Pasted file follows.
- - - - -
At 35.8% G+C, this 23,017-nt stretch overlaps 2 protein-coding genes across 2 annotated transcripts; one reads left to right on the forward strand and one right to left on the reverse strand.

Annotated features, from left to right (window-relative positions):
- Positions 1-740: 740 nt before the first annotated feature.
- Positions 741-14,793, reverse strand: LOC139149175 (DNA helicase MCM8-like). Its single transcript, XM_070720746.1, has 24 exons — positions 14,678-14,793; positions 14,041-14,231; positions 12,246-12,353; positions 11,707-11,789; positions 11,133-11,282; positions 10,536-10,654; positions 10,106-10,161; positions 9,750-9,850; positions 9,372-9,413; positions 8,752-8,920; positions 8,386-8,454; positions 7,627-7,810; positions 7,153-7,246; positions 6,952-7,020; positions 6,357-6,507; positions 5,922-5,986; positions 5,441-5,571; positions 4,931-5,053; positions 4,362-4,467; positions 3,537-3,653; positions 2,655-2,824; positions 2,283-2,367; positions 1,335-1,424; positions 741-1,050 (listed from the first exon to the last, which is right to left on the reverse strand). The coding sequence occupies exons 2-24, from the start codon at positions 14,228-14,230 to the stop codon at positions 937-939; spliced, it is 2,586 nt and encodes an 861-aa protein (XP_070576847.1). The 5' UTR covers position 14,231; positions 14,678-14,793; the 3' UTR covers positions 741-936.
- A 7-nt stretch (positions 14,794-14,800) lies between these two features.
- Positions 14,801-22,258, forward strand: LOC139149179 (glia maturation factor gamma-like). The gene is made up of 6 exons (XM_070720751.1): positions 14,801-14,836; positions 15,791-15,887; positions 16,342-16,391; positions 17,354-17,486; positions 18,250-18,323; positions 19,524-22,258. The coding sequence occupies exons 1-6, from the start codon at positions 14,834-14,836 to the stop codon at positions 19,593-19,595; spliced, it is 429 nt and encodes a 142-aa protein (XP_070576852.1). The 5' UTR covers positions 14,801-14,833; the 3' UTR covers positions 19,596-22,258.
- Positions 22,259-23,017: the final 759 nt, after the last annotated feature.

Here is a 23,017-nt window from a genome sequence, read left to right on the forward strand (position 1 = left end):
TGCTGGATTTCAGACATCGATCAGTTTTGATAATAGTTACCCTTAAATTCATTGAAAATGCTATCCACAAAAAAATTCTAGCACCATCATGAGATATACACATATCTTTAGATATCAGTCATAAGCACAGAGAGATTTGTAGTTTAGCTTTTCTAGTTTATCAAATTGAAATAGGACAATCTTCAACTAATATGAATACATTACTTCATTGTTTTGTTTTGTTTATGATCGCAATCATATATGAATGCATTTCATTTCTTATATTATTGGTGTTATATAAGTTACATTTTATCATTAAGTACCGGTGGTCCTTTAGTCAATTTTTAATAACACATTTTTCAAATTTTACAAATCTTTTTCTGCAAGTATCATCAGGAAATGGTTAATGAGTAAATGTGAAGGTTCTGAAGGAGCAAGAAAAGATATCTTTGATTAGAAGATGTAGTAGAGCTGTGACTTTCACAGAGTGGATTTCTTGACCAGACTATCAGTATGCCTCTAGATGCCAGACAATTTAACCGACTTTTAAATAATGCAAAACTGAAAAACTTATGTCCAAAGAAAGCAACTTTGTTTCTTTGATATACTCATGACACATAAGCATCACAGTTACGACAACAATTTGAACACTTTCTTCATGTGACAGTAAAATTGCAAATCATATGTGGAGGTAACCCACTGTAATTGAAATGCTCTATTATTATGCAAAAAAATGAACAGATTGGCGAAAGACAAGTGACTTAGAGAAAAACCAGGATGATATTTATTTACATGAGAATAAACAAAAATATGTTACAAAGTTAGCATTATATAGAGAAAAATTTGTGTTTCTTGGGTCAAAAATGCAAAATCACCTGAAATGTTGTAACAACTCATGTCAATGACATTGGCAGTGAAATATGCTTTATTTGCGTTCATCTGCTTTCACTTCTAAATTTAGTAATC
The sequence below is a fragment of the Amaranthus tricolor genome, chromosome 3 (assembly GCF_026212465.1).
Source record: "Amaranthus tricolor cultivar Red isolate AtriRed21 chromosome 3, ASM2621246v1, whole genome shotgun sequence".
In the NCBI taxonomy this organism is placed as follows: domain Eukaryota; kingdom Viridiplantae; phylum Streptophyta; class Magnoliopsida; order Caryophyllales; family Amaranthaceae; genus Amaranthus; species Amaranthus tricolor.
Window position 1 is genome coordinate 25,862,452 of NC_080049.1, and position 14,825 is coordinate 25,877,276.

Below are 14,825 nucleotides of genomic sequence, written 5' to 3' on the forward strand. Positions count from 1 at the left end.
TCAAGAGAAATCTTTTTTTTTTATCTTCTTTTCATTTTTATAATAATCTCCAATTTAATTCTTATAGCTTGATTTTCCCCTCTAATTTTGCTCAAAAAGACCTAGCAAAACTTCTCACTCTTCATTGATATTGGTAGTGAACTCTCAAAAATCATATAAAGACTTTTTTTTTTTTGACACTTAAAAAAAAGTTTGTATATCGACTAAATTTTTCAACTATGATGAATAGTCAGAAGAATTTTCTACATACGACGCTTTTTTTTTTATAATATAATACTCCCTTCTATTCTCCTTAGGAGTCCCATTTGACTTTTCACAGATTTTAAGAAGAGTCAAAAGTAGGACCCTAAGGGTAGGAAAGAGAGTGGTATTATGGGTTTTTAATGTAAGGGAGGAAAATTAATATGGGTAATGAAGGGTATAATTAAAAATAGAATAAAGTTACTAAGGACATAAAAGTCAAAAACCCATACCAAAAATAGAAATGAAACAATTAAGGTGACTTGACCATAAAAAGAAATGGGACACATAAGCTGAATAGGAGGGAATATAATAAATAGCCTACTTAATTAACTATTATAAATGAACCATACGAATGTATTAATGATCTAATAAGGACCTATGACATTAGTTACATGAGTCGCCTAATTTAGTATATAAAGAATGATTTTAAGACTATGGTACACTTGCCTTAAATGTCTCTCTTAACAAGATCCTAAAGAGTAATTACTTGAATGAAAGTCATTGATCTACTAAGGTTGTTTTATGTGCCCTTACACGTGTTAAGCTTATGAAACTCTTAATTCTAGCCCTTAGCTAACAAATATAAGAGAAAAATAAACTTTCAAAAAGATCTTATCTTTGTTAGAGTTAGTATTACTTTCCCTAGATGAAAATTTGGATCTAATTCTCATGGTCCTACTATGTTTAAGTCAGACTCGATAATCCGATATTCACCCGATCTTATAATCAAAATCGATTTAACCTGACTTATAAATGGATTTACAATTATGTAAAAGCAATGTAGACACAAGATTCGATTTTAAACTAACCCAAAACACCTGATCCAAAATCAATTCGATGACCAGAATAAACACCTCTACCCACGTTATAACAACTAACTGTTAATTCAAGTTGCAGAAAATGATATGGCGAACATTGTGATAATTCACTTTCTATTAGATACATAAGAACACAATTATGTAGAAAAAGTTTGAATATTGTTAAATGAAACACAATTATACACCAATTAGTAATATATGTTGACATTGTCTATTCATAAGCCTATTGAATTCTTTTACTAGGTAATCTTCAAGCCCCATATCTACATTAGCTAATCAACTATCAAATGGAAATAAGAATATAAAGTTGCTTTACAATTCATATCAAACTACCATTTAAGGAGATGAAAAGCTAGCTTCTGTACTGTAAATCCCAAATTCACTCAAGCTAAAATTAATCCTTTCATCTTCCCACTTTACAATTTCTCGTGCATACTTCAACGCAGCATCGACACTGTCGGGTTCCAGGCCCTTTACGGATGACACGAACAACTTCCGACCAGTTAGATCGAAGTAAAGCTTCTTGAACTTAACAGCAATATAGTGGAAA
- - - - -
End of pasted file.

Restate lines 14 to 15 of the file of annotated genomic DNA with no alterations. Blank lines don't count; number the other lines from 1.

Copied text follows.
Below are 14,825 nucleotides of genomic sequence, written 5' to 3' on the forward strand. Positions count from 1 at the left end.
TCAAGAGAAATCTTTTTTTTTTATCTTCTTTTCATTTTTATAATAATCTCCAATTTAATTCTTATAGCTTGATTTTCCCCTCTAATTTTGCTCAAAAAGACCTAGCAAAACTTCTCACTCTTCATTGATATTGGTAGTGAACTCTCAAAAATCATATAAAGACTTTTTTTTTTTTGACACTTAAAAAAAAGTTTGTATATCGACTAAATTTTTCAACTATGATGAATAGTCAGAAGAATTTTCTACATACGACGCTTTTTTTTTTATAATATAATACTCCCTTCTATTCTCCTTAGGAGTCCCATTTGACTTTTCACAGATTTTAAGAAGAGTCAAAAGTAGGACCCTAAGGGTAGGAAAGAGAGTGGTATTATGGGTTTTTAATGTAAGGGAGGAAAATTAATATGGGTAATGAAGGGTATAATTAAAAATAGAATAAAGTTACTAAGGACATAAAAGTCAAAAACCCATACCAAAAATAGAAATGAAACAATTAAGGTGACTTGACCATAAAAAGAAATGGGACACATAAGCTGAATAGGAGGGAATATAATAAATAGCCTACTTAATTAACTATTATAAATGAACCATACGAATGTATTAATGATCTAATAAGGACCTATGACATTAGTTACATGAGTCGCCTAATTTAGTATATAAAGAATGATTTTAAGACTATGGTACACTTGCCTTAAATGTCTCTCTTAACAAGATCCTAAAGAGTAATTACTTGAATGAAAGTCATTGATCTACTAAGGTTGTTTTATGTGCCCTTACACGTGTTAAGCTTATGAAACTCTTAATTCTAGCCCTTAGCTAACAAATATAAGAGAAAAATAAACTTTCAAAAAGATCTTATCTTTGTTAGAGTTAGTATTACTTTCCCTAGATGAAAATTTGGATCTAATTCTCATGGTCCTACTATGTTTAAGTCAGACTCGATAATCCGATATTCACCCGATCTTATAATCAAAATCGATTTAACCTGACTTATAAATGGATTTACAATTATGTAAAAGCAATGTAGACACAAGATTCGATTTTAAACTAACCCAAAACACCTGATCCAAAATCAATTCGATGACCAGAATAAACACCTCTACCCACGTTATAACAACTAACTGTTAATTCAAGTTGCAGAAAATGATATGGCGAACATTGTGATAATTCACTTTCTATTAGATACATAAGAACACAATTATGTAGAAAAAGTTTGAATATTGTTAAATGAAACACAATTATACACCAATTAGTAATATATGTTGACATTGTCTATTCATAAGCCTATTGAATTCTTTTACTAGGTAATCTTCAAGCCCCATATCTACATTAGCTAATCAACTATCAAATGGAAATAAGAATATAAAGTTGCTTTACAATTCATATCAAACTACCATTTAAGGAGATGAAAAGCTAGCTTCTGTACTGTAAATCCCAAATTCACTCAAGCTAAAATTAATCCTTTCATCTTCCCACTTTACAATTTCTCGTGCATACTTCAACGCAGCATCGACACTGTCGGGTTCCAGGCCCTTTACGGATGACACGAACAACTTCCGACCAGTTAGATCGAAGTAAAGCTTCTTGAACTTAACAGCAATATAGTGGAAA